A child takes part in a March for Life rally in Dallas Jan. 15, 2022. CNS photo/Kaylee Greenlee Beal, Reuters

The unmooring of ‘choice’ from moral truth

  • May 20, 2022

A letter writer in the May 12 Globe and Mail asked on behalf of her 14-year-old granddaughter, “Are the people who oppose the right to choose an abortion the same people who protest vaccine and mask mandates?” Grandma declared that yes indeed, they are the same folks.

There is, in fact, evidence that Grandma was correct, that some pro-lifers were involved in the truck convoys that caused extended havoc at several Canadian sites, especially downtown Ottawa, and that some rejected public health measures which lowered the incidence and severity of the COVID-19 virus.

Even so, Grandma’s “argument” says nothing about the rational value of the two causes. That people are inconsistent in applying the principles to which they claim to adhere does not make both of their stances wrong. What it does point to is the cultural pervasiveness of a mistaken notion of human freedom.

I fully support laws which restrict access to abortion. Human life is a basic human good which ought to be respected from the time of conception to the grave. And at all points in between. The arguments which reject laws banning abortion assume that we create our own moral truths and that it is a travesty to impose “your values” on others.

Thank God that society does not consistently abide by such relativism, or we would have utter chaos every day and in every way. I suspect Grandma is glad that we don’t regard motorists’ “right” to drive on either side of the road, the acceptance of bribes by politicians and the beating of spouses by their partners as matters of personal choice beyond the reach of the law. Laws prohibit such activities, and it is good that they do. A decision by the U.S. Supreme Court to overthrow the 1973 Roe v Wade ruling on abortion should also be most welcome.

Such a decision will be met with outrage because so many have bought into the notion that human freedom means discarding any notion of universal moral truth. It is not just the Catholic Church which maintains that freedom comes through respect for incommensurable moral goods such as the right to life. The classical tradition going back to Plato and Aristotle sees such respect as the dividing line between civilization and anarchy, an anarchy which would lead to tyranny.

The classical tradition is incomplete in that it paid little or no attention to historical development, the class structure of society and cultural difference. But such shortcomings should not mean throwing out the wheat with the weeds.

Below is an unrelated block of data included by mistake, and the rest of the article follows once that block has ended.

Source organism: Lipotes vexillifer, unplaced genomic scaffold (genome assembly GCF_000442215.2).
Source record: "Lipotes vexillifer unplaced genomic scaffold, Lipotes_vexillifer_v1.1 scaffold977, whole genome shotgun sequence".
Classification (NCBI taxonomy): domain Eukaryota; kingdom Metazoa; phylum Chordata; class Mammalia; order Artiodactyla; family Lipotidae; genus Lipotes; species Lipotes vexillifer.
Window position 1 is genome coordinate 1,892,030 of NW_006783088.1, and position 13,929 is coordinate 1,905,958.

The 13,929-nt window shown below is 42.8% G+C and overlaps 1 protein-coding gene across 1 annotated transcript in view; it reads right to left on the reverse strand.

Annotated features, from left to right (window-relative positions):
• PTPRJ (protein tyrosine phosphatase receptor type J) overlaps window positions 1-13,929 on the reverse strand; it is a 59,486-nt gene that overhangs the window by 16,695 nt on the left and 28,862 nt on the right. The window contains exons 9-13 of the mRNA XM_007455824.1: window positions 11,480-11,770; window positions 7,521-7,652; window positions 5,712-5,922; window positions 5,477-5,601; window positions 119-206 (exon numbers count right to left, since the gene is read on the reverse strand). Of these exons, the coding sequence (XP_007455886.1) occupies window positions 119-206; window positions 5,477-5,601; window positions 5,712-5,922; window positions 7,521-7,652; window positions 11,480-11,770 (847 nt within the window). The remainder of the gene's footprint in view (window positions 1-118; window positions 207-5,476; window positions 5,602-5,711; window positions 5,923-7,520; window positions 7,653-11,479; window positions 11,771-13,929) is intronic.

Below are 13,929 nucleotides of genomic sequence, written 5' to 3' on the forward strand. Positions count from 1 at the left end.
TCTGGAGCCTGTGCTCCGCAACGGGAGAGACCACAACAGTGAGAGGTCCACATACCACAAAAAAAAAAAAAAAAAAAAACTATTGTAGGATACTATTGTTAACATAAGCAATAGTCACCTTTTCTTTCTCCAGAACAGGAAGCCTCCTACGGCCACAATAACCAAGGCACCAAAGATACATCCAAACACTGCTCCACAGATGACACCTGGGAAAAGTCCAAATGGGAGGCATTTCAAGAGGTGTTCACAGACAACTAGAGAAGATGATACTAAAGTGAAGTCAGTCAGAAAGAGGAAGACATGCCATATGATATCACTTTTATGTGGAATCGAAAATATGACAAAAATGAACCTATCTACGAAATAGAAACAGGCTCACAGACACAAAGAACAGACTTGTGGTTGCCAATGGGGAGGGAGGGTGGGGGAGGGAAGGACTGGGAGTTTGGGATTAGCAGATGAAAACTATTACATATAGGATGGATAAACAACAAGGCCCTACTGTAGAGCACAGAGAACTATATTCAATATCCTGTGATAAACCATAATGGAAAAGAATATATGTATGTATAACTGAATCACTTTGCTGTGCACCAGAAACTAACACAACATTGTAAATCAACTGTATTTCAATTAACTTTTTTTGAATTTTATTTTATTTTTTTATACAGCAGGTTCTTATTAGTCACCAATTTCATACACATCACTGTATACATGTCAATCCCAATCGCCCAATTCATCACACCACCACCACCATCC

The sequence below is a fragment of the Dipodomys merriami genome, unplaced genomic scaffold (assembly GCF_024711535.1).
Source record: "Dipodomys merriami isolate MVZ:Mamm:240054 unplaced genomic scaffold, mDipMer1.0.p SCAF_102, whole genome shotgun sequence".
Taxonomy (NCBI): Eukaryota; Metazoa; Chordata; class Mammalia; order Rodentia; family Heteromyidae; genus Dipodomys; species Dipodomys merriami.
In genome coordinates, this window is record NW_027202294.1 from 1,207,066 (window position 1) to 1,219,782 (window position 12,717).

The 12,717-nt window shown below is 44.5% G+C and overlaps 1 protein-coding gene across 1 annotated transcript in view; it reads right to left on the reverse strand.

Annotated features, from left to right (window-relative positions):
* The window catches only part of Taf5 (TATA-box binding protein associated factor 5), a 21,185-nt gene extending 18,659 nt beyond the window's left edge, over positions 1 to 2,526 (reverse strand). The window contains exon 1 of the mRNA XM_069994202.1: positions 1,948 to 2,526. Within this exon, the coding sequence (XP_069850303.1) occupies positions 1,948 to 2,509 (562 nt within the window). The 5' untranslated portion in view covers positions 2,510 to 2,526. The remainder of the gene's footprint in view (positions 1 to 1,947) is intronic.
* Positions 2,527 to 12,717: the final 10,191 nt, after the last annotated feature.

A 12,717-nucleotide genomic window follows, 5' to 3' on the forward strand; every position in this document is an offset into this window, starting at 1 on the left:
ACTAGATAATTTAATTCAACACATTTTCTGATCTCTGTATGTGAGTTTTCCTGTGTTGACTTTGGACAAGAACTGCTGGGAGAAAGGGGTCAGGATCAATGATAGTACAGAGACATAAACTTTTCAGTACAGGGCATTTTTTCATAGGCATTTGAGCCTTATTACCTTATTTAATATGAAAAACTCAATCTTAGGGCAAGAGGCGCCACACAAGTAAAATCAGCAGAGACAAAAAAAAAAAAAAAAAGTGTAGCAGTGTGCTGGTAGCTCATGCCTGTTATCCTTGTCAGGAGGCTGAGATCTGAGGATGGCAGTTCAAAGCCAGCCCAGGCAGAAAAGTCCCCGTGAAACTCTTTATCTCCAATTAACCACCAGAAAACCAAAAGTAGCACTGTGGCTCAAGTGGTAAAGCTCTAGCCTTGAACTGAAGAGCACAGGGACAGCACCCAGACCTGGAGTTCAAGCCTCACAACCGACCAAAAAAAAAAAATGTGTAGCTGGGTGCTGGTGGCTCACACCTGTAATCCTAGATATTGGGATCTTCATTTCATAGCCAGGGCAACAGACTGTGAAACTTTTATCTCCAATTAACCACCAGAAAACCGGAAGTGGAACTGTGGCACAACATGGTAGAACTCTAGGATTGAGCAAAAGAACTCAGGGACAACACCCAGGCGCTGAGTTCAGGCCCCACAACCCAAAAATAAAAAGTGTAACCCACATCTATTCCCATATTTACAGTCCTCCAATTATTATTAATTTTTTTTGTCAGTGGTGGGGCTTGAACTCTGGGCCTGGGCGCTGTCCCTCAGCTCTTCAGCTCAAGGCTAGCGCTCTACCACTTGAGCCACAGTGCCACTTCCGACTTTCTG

Take the Catechism of the Catholic Church, for example. This teaching document maintained that natural law must be adapted to different places, times and customs. Yet, even if the natural law is itself rejected, “it cannot be destroyed or removed from the heart of man. It always rises again in the life of individuals and societies” (1957-58). The human desire for the good — the foundation of any true understanding of conscience — cannot be eradicated from our hearts. Even decades of communist totalitarianism failed to squelch the human yearning for truth, goodness and beauty.

This points to another error of the pro-choice mentality. Because it is unmoored from any objective notion of moral truth, it proclaims a false understanding of conscience. Freedom of conscience is presented as the right to make personal choices based on a “truth” fashioned by one’s own will. However, conscience, properly understood, expresses itself in a judgment of how to act in relation to the truth about goodness. Conscience is never an arbitrary decision which ignores objective truth.

For American pro-lifers, this will be a difficult time. They will come under siege from the media and ardent supporters of abortion rights. They will be portrayed as loonies and agents of repression. It will be best if, in their actions, they do not give credence to such charges.

In Canada, we have little ground for optimism that restrictions on abortion will be applied in the short or medium term. The conflict and propaganda sure to ensue after the overturning of Roe v Wade may further entrench Canadians’ lackadaisical attitude to protecting the lives of unborn children. Nor will any of the major political parties act to protect these children.

Canada’s hope lies over the long term with education about the realities of fetal life and the true nature of freedom and conscience. It will be a slow, uphill battle, one which will require patience, prayer and perseverance.

(Glen Argan writes his online column Epiphany at https://glenargan.substack.com.)

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